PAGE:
When growing up, many people are taught to utilize cotton swabs to clean their ears. While you may feel like it helps your ears stay clean, the reality is that cotton swabs or any object for that matter shouldn’t be entering your ear canals at all.
If you were to ask an ENT specialist, you might be surprised that nearly all of them will agree that cotton swabs are a no-go when it comes to proper ear hygiene and earwax removal.
While you may be convinced that your ears will become clogged without the assistance of cotton swabs, in the vast majority of cases, the ears are able to handle it just fine and expel wax all on their own. Even though the ears tend to be self-cleaning, there are instances in which ear wax buildup needs to be cleaned. Too much earwax can contribute to tinnitus and even hearing loss.
With cotton swabs out of the picture, many people do not know how to get their ears cleaned. Below is a closer look at the solutions and techniques you can utilize to help remove wax buildup and have your ears be free and clear of earwax buildup.
Structures of the Ear
To understand why certain techniques are better than others, you should have an idea of what the anatomy of the ear looks like and its different components. Many people understand little about the anatomy of the ear. As a result, they might not understand why cleaning techniques utilize certain methods over others.
When talking about wax accumulation and removal, this concerns only the outer ear. The outer ear consists of all of the external ear parts like the pinna and ear canal. The ear canal is a long tube that leads to a thin membrane known as the eardrum. The eardrum marks the end of the outer ear and the beginning of the middle ear.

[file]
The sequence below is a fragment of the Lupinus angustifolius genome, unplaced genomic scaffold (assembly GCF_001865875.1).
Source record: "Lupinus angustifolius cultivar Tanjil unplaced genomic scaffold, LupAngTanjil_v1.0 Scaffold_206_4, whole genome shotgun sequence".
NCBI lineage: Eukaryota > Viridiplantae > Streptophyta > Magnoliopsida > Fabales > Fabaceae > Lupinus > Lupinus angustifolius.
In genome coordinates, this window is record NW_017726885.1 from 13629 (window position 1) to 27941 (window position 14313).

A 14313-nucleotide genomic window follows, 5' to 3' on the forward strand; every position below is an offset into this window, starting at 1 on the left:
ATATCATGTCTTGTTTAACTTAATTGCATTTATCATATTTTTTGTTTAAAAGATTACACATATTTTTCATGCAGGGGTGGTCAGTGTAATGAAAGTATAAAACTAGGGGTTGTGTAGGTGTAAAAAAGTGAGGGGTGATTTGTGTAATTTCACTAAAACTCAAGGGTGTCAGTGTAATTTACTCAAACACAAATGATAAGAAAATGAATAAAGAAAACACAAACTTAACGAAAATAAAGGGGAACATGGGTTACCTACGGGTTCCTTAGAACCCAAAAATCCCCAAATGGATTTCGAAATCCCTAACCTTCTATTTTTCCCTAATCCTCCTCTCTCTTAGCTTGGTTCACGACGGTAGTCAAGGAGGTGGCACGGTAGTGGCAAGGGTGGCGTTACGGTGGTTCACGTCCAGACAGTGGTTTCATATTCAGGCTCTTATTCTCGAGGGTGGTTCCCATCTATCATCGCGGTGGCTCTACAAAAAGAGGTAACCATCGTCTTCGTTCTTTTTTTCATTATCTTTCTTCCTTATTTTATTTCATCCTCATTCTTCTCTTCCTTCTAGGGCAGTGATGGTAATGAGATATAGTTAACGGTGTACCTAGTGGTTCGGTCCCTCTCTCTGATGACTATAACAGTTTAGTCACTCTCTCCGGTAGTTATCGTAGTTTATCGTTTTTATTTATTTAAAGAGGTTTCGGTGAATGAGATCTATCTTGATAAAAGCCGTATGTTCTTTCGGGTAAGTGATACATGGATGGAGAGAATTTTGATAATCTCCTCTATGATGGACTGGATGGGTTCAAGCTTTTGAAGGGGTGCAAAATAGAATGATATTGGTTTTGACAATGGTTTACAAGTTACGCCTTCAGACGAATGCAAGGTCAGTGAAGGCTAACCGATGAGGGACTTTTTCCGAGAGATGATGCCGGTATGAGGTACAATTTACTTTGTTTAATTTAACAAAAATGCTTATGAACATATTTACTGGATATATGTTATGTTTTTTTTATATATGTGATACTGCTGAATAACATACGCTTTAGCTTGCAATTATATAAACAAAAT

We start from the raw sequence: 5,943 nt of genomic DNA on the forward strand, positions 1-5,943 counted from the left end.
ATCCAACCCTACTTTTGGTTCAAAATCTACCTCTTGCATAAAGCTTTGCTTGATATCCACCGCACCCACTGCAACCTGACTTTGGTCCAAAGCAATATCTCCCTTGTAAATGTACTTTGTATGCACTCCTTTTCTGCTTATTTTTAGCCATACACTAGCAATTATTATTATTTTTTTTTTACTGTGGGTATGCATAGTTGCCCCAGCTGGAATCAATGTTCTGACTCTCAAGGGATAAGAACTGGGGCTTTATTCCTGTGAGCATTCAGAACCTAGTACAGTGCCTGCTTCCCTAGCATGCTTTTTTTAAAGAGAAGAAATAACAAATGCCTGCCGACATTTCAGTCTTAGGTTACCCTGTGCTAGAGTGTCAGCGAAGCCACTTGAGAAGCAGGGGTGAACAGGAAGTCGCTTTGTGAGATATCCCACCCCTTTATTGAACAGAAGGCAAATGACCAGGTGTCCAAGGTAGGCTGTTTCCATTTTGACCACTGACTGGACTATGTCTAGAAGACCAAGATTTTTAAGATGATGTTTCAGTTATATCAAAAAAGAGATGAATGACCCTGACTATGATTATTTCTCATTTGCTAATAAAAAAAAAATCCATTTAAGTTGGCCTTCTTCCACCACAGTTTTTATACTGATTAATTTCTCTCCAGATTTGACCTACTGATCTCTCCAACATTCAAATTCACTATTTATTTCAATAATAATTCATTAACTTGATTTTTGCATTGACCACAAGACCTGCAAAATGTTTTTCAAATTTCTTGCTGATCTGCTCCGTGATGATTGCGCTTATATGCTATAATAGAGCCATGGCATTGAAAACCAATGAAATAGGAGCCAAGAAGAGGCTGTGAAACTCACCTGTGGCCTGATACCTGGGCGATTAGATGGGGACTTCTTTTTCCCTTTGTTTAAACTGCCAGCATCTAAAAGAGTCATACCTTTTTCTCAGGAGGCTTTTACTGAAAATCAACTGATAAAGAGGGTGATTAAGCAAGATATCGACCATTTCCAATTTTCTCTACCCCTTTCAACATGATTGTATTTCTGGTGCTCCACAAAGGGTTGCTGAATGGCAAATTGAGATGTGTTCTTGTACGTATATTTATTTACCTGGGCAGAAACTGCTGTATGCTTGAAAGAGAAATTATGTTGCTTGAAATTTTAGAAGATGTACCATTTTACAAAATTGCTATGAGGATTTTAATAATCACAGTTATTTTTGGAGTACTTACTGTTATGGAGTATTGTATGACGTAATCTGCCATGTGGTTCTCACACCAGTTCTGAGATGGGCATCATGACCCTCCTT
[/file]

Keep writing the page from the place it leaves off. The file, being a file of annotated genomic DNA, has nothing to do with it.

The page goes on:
Special cells that line the ear canal are the glands that produce earwax, also known as cerumen. Cerumen is continuously produced by these cells. Earwax traps dust and dirt and helps expel these from the ear.
Due to the internal location of the ear canal and the proximity to the jaw, older wax is able to readily flow out of the ear canal. The internal location keeps the wax melted while the movement of the jaw helps to physically move it out of the ear.
The middle ear starts right behind the eardrum and consists of three tiny bones and an empty cavity known as the tympanic cavity. This cavity is home to the inner ear bones and connects to the back of the throat through structures known as the eustachian tubes.
The middle ear is responsible for transferring the movement of the eardrum to the inner ear and equalizing pressure across the eardrum. If there is a pressure differential on one side of the eardrum, it would result in a slight bulge of the eardrum and decrease its ability to hear a noise.
This is why many people experience a degree of muffled hearing on airplanes; the inner ear pressure is not the same as that in the immediate environment. What people call “popping your ears” is your middle ear reestablishing the pressure which enables you to hear sounds clearly again.
The inner ear is the structure that takes the vibrational energy of sound and converts it into neural impulses that are perceived as sound within the auditory cortex of the brain. The main parts of the inner ear consist of the cochlea, semicircular canals, and auditory nerve.
The cochlea is the structure that takes in the vibrations from the middle ear bones and translates them into neural impulses. The semicircular canals are structures of the ear that don’t contribute to hearing, but they play an important role in your ability to balance.
Lastly, the auditory nerve is the bundle of nerves that transmits signals from the inner ear to the auditory cortex of the brain.
What Can You Put in Your Ear?
Now that you are more familiar with the anatomy of the ear, you can have a better understanding of the things that can go into your ear. Generally, objects like cotton swabs, hairpins, and scrapers should not be placed into your ear for cleaning.
They can puncture the thin membrane of the eardrum. Additionally, these objects can actually push earwax farther back into the canal, resulting in impacted earwax and blockage.
Rather than utilizing tools, the use of various liquids can help to break down the wax buildup. This allows it to drain from the ear, decreasing the chances of a damaged eardrum.